Posts Tagged ‘Helen Keller’

Character cannot be developed in ease and quiet. Only through experience of trial and suffering can the soul be strengthened, ambition inspired, and success achieved.

—Helen Keller


In 1776, at the time of the American Revolution, how many people do you think were church member—members not attendees?

  • 5 percent
  • 25 percent
  • 35 percent
  • 55 percent
  • 75 percent

Before you answer, think about that generation of Christians for a moment. These early Christians influenced the founding of this nation and the Constitution that established the laws of the land. In many ways, we still live in the wake of their blessing a dozen generations later. Their influence has been that powerful.

Currently, more than 50 percent of Americans are church members, and our influence is pitifully weak—not just politically, but in service to our nation and to the world. If 50 percent can’t get the job done today, it must have taken 75 percent in the late-18th century, right?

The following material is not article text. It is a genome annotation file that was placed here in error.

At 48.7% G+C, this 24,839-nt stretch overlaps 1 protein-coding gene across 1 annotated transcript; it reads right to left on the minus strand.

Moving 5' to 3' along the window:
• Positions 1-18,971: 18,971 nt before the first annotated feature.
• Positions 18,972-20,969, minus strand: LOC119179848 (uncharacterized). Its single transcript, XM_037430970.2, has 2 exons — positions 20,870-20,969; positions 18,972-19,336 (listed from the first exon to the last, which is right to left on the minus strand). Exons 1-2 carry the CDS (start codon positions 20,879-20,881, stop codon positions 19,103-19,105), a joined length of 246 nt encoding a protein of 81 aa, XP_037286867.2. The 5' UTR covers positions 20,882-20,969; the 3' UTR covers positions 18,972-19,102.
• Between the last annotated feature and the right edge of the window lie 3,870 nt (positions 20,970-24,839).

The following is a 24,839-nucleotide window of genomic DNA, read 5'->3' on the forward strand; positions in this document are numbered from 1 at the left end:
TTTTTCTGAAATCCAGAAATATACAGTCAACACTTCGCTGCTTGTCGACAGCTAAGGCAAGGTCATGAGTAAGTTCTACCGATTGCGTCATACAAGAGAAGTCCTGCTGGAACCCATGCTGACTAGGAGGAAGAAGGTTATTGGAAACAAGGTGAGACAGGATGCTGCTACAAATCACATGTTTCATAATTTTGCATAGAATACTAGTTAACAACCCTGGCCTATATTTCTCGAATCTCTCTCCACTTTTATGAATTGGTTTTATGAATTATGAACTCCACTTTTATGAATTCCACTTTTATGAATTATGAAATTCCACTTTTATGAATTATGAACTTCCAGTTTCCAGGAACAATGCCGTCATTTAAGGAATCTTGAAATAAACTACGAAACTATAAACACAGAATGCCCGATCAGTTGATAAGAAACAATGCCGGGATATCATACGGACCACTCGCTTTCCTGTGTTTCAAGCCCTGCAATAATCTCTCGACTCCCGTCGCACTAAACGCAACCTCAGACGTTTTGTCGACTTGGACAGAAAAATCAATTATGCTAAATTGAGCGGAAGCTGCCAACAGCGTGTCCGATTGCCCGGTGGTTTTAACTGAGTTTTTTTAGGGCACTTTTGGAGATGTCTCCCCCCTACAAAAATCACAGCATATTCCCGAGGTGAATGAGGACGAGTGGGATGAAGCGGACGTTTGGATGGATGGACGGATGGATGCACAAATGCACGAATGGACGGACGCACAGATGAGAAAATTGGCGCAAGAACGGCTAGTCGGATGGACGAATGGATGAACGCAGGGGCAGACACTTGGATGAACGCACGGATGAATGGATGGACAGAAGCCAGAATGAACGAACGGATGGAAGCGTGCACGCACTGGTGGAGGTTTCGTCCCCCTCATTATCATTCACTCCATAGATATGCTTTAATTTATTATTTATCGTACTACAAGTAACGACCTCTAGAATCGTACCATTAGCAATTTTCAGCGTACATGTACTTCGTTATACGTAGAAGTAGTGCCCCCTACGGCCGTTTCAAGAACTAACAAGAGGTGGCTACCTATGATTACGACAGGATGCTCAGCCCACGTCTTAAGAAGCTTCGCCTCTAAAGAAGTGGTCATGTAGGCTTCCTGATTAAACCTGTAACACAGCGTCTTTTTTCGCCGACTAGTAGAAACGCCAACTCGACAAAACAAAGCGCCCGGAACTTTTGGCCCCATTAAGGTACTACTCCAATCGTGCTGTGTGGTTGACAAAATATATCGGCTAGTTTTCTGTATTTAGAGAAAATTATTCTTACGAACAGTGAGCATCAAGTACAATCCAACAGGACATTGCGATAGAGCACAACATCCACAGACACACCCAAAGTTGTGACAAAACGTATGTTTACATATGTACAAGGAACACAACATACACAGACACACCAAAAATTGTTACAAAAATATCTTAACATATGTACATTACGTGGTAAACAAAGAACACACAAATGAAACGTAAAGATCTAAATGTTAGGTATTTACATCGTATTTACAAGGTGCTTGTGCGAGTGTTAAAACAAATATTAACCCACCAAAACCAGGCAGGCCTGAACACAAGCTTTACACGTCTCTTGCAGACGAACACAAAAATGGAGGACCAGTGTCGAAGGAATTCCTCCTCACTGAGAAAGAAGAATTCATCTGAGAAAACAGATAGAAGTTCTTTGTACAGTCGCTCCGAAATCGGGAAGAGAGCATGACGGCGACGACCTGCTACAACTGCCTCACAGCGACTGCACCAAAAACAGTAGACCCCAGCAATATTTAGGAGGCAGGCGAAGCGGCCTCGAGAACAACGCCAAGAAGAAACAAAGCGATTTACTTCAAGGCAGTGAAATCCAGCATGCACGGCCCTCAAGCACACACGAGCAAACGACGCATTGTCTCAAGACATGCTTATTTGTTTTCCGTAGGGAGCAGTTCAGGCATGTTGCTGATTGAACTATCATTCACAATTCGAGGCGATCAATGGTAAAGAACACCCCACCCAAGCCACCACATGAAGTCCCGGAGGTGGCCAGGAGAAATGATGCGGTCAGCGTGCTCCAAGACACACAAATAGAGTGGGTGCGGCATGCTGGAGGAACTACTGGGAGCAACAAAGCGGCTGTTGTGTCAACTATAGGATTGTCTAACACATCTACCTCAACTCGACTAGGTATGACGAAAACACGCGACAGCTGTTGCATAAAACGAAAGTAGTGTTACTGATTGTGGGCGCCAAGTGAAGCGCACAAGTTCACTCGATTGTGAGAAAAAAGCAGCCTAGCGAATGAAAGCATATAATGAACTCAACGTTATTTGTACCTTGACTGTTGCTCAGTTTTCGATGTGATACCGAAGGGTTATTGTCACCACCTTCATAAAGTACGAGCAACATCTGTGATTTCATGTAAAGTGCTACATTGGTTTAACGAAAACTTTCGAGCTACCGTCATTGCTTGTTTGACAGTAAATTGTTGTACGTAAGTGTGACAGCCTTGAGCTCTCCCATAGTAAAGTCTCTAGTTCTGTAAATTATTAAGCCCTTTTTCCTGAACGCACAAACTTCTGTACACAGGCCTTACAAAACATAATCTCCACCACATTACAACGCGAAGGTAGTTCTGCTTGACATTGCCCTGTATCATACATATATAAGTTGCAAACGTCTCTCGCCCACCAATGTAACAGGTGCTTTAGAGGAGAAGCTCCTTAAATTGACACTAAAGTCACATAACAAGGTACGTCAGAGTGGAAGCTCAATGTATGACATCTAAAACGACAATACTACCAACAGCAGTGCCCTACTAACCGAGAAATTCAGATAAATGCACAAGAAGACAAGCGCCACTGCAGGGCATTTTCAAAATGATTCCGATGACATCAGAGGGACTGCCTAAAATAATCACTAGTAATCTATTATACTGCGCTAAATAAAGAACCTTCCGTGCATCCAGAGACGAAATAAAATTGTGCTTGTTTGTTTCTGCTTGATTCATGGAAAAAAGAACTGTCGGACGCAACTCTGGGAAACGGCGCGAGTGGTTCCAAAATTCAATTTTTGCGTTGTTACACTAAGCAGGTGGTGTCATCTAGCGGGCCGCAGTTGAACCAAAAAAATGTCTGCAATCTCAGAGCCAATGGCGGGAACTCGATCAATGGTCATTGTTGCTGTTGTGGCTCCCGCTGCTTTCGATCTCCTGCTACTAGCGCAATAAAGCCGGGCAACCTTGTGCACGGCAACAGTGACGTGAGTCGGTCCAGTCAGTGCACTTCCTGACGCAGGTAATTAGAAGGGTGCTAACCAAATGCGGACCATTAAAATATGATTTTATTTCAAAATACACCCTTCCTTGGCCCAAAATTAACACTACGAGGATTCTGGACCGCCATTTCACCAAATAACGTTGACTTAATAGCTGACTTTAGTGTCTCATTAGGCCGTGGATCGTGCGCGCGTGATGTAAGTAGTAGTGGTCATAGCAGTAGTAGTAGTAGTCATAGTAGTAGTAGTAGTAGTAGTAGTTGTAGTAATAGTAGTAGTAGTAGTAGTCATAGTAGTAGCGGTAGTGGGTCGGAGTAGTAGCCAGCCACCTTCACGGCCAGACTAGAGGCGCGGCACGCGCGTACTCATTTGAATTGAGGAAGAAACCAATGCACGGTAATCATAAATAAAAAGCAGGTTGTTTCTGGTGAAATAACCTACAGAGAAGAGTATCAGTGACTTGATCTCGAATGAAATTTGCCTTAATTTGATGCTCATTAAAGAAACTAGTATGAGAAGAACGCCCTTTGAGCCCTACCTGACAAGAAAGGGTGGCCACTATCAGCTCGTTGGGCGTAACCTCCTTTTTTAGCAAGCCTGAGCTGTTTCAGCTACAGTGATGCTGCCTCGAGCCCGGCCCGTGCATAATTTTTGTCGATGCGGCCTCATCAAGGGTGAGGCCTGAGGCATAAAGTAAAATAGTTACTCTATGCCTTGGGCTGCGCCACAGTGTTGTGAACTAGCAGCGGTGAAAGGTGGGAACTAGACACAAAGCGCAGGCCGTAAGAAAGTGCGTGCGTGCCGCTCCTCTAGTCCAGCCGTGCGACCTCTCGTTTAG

Well, not exactly.

If you guessed 5 percent were church members, you were correct. That’s right, just one out of twenty, but being a believer in that era was far different than it is today. Those early Americans were strong, resilient men and women, whose faith impacted every aspect of their lives. In their era, making disciples was the emphasis—not evangelism.

In our generation, the emphasis is getting thousands of marginal believers to say they are members, and there is practically no emphasis on making them strong men and women, filled with knowledge and estimable character qualities. This shift in balance has weakened our impact upon society dramatically—much like Common Core has downsized educational excellence.

Christians in the 21st century like to blame Progressives, liberals and political correctness for the state of affairs, without taking a hard look at themselves. What has changed is the quality of Christians. We have dumbed down, while telling ourselves we are okay—worst of all, we believe it.

Jack Watts



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